Wednesday, August 5, 2009

Mentors-Teaching how to learn

One of the thousands of perks of my job is to attend ridiculously cool food and wine events. That was the case this past Sunday when I scored a ticket to a big SOS dinner at Lola. This was no ordinary dinner, guest chefs included Bobby Flay, Jonathon Waxman, Paul Kahan, Jonathon Sawyer and Nate Appleman. The theme was mentors and their students. It's strange to think about Michael Symon or Bobby Flay before they were Iron Chefs when they didn't know anything. Today, they are all experts at what they do. Having mentors is undoubtedly an important part of their success. This event made me think about my mentors over the years in the wine business. I am fortunate to have had many, and the thing I learned more than anything was how to to learn.

In the wine business, there is a tendency to puff your chest out and pretend like you know more than everyone else. This is a sure sign of knowing enough to be dangerous and that's it. I'm sort of arrogant by nature (thank my father), but that shouldn't be confused with acting like I know it all. I was told many years ago that the second you realize how much you don't know about wine is when you begin to really learn about wine. I've always liked this and It has guided me well. I didn't know everything,and will never know everything. But I do know a lot, much of it arcane, but more importantly, I know how much I don't know. It's this attitude of always learning and never feeling like the master that I picked up from many people I thought of as mentors. I'm never afraid to ask questions, and I feel like the cocky wine geeks have forgotten how to ask the question.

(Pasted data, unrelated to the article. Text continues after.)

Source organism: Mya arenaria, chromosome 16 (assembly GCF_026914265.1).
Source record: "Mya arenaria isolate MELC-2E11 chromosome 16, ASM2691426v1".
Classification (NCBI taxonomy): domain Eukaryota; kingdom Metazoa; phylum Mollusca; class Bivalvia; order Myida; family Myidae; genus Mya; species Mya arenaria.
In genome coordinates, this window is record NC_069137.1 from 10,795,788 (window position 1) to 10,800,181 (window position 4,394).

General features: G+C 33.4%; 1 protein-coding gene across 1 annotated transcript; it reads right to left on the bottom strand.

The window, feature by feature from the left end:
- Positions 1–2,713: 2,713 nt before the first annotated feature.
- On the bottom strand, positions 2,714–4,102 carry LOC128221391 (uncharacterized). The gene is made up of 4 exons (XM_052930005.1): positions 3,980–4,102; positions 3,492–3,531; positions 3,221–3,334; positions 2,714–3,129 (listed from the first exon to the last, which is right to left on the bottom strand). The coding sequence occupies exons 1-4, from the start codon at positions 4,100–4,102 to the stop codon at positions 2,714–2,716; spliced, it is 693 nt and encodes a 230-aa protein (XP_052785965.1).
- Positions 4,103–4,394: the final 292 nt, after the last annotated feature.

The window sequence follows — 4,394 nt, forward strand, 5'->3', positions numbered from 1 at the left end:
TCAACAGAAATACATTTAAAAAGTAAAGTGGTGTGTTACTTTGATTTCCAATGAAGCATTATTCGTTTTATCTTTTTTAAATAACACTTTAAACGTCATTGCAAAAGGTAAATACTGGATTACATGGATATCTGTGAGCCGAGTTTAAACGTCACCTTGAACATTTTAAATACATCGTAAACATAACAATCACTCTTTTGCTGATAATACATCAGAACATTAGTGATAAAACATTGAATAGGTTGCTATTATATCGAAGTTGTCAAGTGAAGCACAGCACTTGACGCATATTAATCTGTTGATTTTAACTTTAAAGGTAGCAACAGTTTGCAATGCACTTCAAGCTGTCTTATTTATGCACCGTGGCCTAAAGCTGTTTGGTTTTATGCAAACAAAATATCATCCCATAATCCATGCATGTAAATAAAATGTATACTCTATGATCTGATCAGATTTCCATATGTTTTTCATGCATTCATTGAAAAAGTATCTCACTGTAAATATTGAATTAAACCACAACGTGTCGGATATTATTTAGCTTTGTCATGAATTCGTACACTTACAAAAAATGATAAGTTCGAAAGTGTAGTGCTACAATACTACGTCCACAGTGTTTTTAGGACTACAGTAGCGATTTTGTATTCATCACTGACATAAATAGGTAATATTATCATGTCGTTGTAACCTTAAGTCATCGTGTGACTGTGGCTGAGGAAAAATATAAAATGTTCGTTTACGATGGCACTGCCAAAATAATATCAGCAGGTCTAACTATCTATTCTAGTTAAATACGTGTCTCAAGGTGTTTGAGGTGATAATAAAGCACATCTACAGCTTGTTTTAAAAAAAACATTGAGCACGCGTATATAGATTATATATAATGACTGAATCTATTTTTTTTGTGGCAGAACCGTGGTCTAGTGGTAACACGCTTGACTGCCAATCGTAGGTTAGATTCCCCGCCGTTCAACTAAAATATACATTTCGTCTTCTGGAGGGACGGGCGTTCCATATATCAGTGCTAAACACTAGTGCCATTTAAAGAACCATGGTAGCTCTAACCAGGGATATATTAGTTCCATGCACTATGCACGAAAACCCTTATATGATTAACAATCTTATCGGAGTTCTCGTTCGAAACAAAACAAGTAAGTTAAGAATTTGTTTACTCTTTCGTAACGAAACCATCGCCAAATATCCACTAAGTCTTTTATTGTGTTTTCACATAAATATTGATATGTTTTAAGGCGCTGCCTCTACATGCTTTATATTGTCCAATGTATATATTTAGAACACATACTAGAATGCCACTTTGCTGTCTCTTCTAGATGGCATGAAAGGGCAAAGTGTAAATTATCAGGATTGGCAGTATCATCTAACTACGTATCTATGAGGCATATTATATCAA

I know that Symon et al, are amazing chefs, but they would never call themselves experts, even though they truly are. It's this humility that breeds excellence. It's the patience of a teacher that helps instill the thirst for knowledge. Thank you chefs for reminding me an important lesson, oh, and for the bacon ice cream too!

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